Home > 6 Time saving tips for Employers to speed up the interview process

6 Time saving tips for Employers to speed up the interview process

So Employers, how do you save time but not cut corners?

Weather you use a recruiter or hire direct it is important to remember that it is a candidate short market and the longer it takes to make a decision the greater the chance of losing good candidates to other opportunities.

So Employers, how do you save time but not cut corners?

  1. Define your needs

Create a list of essential and non-essential skills and experience tailored to the specific role. Keep it simple, just core skills, systems and experience. Ensure you have a salary range and that the position has been approved by the relevant department. (Nothing is more frustrating to a candidate to have made the final rounds of interview and then have to wait for the position to be approved or signed off) – potentially losing interest and attending other interviews!

  1. Create a short list

Apply this check list to all resumes as they cross your desk. Try giving each resume a number rating corresponding to the number of skills or experience they possess from your list. Example 4/8 – saves reading each resume twice when culling the short list. Stick a post it note on resumes where questions come to mind.

  1. Phone Screen

To save time, minimise the number of inhouse interviews conducted by phone screening. Create a list of initial questions - keep it short, 3 or so questions should be sufficient to get an indication if you would like to progress the candidate to a face to face or Skype interview. Phone screening can shave hours off interviewing and you can address any concerns you may have up front.

  1. The Interview

Ensuring you conduct an effective job interview is paramount. Not only are you assessing if the candidate is right for the job, they too are assessing if you are the right fit for them. More often than not, experienced candidates will also be interviewing for other opportunities, so first impressions are important on both sides.

  • Speed is vital. Ideally hold all interviews over a few consecutive days. This gives a better opportunity for comparison while fresh in your mind.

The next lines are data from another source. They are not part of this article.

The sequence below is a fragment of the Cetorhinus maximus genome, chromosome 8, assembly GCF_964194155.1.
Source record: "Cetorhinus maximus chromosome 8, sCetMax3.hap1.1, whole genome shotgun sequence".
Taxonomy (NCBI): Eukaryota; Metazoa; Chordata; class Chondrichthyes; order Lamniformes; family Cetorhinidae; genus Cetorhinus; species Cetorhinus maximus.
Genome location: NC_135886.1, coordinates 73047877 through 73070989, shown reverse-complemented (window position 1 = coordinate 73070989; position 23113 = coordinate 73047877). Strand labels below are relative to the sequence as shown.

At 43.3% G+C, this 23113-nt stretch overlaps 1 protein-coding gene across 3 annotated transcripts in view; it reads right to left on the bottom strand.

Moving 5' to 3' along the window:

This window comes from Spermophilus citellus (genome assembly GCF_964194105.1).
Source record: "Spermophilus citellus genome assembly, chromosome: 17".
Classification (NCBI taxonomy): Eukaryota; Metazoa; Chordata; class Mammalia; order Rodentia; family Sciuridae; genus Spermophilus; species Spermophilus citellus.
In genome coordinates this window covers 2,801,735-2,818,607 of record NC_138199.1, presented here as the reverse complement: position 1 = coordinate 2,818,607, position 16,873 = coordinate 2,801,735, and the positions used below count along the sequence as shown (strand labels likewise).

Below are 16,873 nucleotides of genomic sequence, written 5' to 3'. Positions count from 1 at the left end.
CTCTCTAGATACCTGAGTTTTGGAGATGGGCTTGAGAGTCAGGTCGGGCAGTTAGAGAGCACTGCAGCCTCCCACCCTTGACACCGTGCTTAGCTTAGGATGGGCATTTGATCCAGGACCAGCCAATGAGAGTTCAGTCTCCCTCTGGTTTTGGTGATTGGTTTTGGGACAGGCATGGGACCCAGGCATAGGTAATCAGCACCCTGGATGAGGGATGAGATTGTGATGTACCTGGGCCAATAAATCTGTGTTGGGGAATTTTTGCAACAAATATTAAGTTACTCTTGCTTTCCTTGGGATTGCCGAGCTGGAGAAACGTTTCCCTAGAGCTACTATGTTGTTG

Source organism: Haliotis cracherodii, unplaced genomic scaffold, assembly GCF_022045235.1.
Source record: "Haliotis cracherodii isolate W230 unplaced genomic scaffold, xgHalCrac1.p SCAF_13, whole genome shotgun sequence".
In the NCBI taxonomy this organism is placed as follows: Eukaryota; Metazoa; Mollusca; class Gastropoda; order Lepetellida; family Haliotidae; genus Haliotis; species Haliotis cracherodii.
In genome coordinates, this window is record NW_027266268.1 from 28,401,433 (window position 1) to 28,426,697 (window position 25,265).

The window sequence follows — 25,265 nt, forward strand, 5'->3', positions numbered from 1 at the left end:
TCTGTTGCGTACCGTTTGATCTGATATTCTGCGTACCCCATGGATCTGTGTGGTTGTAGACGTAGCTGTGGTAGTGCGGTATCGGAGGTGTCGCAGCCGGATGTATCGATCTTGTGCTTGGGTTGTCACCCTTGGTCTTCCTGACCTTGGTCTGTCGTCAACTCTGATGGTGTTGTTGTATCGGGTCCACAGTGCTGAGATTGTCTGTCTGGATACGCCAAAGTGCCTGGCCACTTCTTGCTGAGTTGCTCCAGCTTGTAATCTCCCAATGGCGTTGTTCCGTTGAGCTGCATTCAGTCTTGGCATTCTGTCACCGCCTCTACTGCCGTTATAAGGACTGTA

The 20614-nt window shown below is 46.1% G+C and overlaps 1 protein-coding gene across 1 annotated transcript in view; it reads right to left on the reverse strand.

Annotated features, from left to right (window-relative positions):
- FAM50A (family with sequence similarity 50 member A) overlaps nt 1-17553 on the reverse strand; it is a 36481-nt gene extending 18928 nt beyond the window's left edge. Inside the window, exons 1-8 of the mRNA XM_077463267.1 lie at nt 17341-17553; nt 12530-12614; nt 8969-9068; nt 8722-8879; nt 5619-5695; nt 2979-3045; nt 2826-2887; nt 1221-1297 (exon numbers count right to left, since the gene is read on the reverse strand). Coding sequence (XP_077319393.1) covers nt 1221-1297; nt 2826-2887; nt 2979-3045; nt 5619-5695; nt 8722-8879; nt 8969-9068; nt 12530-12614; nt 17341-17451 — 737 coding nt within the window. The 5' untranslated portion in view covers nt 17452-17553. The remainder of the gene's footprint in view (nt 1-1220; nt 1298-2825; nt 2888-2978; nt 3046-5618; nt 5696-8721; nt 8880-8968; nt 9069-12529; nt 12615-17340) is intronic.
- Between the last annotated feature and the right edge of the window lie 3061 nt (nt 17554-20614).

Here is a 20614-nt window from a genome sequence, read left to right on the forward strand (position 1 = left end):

• The interviewer – needs to be organised, welcoming, approachable and on time. Having a second person in the interview is a good way to provide a second opinion and new dynamics to the interview. A team leader, HR or colleague the employee will be working with is a good addition to a face to face interview.
  • Set a time frame and ensure you have a prepared list of key questions to be asked at every interview – this gives you a true measure for comparison and simplifies the decision process. These questions should be a mix of open-ended and behavioural questions relating to situations they are likely to face in the role and how they have handled these situations in past positions.
  • Benefits – don’t forget to promote the benefits of working in your organisation. Describe the culture, team environment and opportunities for career progression or training. Tell the candidate why the team likes working here. Remember they are comparing with other employers they are interviewing with.
  • Explain the interview process and time frame to the candidate. Are you holding 2nd interviews? If so what is your time frame? Are they required to complete an aptitude test?
  1. Reference check

Thorough reference checks can give you a good idea of how the employee preformed at their last position and an indication of what they may be capable of under your guidance. A referee can also address any areas of concern you may have.

  1. Be quick to finalise the contract and make the offer

Determine the employment package including salary, leave & start date. Expect to negotiate and have a maximum salary in mind. Put it in writing and send to the potential employee. You don’t want to lose your star candidate to another opportunity because they were disheartened by a lengthy interview & selection process.

Now you have your star candidate on board, don’t forget to ensure you have a structured induction program in place.

 

Kristi Gomm

 

Tags: Employer Employing New Staff Recruitment

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About the Author

Kristi Gomm

Kristi has been a member of the inPlace Recruitment team since 2001. Kristi has established excellent relationships with our clients and she brings a wealth of recruitment knowledge and experience to her role as well as over 15 years travel industry experience. In 2014 she moved into a Marketing position and is now the Marketing Manager at inPlace giving Kristi a chance to put her creative talents to good use.